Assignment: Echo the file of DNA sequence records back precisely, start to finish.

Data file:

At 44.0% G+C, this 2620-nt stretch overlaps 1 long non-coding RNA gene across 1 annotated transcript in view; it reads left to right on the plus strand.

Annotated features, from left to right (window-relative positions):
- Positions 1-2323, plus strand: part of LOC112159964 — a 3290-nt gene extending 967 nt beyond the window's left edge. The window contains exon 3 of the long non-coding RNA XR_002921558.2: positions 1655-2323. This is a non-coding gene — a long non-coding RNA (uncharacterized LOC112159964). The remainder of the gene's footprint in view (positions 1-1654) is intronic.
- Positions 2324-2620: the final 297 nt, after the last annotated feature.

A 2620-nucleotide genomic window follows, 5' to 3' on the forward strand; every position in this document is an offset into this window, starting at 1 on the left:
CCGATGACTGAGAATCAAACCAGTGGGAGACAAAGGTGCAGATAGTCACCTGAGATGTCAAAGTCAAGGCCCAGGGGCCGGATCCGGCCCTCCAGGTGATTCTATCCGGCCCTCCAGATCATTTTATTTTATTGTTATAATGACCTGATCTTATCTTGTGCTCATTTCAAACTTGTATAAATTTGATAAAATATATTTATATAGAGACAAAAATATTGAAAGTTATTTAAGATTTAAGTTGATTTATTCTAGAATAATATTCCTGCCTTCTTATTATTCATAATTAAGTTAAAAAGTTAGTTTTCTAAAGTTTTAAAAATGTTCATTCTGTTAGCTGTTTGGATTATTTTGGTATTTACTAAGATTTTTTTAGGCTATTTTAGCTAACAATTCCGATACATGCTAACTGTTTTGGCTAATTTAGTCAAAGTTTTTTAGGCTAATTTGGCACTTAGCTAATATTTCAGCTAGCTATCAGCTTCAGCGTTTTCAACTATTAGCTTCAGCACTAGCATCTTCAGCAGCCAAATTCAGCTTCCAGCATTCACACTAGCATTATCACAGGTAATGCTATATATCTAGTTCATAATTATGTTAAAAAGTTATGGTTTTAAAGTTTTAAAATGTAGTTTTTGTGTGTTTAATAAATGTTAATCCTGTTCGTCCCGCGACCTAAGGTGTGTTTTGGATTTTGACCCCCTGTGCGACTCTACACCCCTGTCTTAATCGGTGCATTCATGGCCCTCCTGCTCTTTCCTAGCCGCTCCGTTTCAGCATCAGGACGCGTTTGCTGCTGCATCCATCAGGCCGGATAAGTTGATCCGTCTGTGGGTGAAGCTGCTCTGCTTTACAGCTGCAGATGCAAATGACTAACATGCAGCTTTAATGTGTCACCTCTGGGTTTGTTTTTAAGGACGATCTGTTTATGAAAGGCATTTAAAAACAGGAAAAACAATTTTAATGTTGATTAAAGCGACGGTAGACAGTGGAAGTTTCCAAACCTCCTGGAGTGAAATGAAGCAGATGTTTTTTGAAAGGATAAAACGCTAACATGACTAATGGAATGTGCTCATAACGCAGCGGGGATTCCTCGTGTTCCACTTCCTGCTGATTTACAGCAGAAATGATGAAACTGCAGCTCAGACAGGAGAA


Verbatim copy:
At 44.0% G+C, this 2620-nt stretch overlaps 1 long non-coding RNA gene across 1 annotated transcript in view; it reads left to right on the plus strand.

Annotated features, from left to right (window-relative positions):
- Positions 1-2323, plus strand: part of LOC112159964 — a 3290-nt gene extending 967 nt beyond the window's left edge. The window contains exon 3 of the long non-coding RNA XR_002921558.2: positions 1655-2323. This is a non-coding gene — a long non-coding RNA (uncharacterized LOC112159964). The remainder of the gene's footprint in view (positions 1-1654) is intronic.
- Positions 2324-2620: the final 297 nt, after the last annotated feature.

A 2620-nucleotide genomic window follows, 5' to 3' on the forward strand; every position in this document is an offset into this window, starting at 1 on the left:
CCGATGACTGAGAATCAAACCAGTGGGAGACAAAGGTGCAGATAGTCACCTGAGATGTCAAAGTCAAGGCCCAGGGGCCGGATCCGGCCCTCCAGGTGATTCTATCCGGCCCTCCAGATCATTTTATTTTATTGTTATAATGACCTGATCTTATCTTGTGCTCATTTCAAACTTGTATAAATTTGATAAAATATATTTATATAGAGACAAAAATATTGAAAGTTATTTAAGATTTAAGTTGATTTATTCTAGAATAATATTCCTGCCTTCTTATTATTCATAATTAAGTTAAAAAGTTAGTTTTCTAAAGTTTTAAAAATGTTCATTCTGTTAGCTGTTTGGATTATTTTGGTATTTACTAAGATTTTTTTAGGCTATTTTAGCTAACAATTCCGATACATGCTAACTGTTTTGGCTAATTTAGTCAAAGTTTTTTAGGCTAATTTGGCACTTAGCTAATATTTCAGCTAGCTATCAGCTTCAGCGTTTTCAACTATTAGCTTCAGCACTAGCATCTTCAGCAGCCAAATTCAGCTTCCAGCATTCACACTAGCATTATCACAGGTAATGCTATATATCTAGTTCATAATTATGTTAAAAAGTTATGGTTTTAAAGTTTTAAAATGTAGTTTTTGTGTGTTTAATAAATGTTAATCCTGTTCGTCCCGCGACCTAAGGTGTGTTTTGGATTTTGACCCCCTGTGCGACTCTACACCCCTGTCTTAATCGGTGCATTCATGGCCCTCCTGCTCTTTCCTAGCCGCTCCGTTTCAGCATCAGGACGCGTTTGCTGCTGCATCCATCAGGCCGGATAAGTTGATCCGTCTGTGGGTGAAGCTGCTCTGCTTTACAGCTGCAGATGCAAATGACTAACATGCAGCTTTAATGTGTCACCTCTGGGTTTGTTTTTAAGGACGATCTGTTTATGAAAGGCATTTAAAAACAGGAAAAACAATTTTAATGTTGATTAAAGCGACGGTAGACAGTGGAAGTTTCCAAACCTCCTGGAGTGAAATGAAGCAGATGTTTTTTGAAAGGATAAAACGCTAACATGACTAATGGAATGTGCTCATAACGCAGCGGGGATTCCTCGTGTTCCACTTCCTGCTGATTTACAGCAGAAATGATGAAACTGCAGCTCAGACAGGAGAA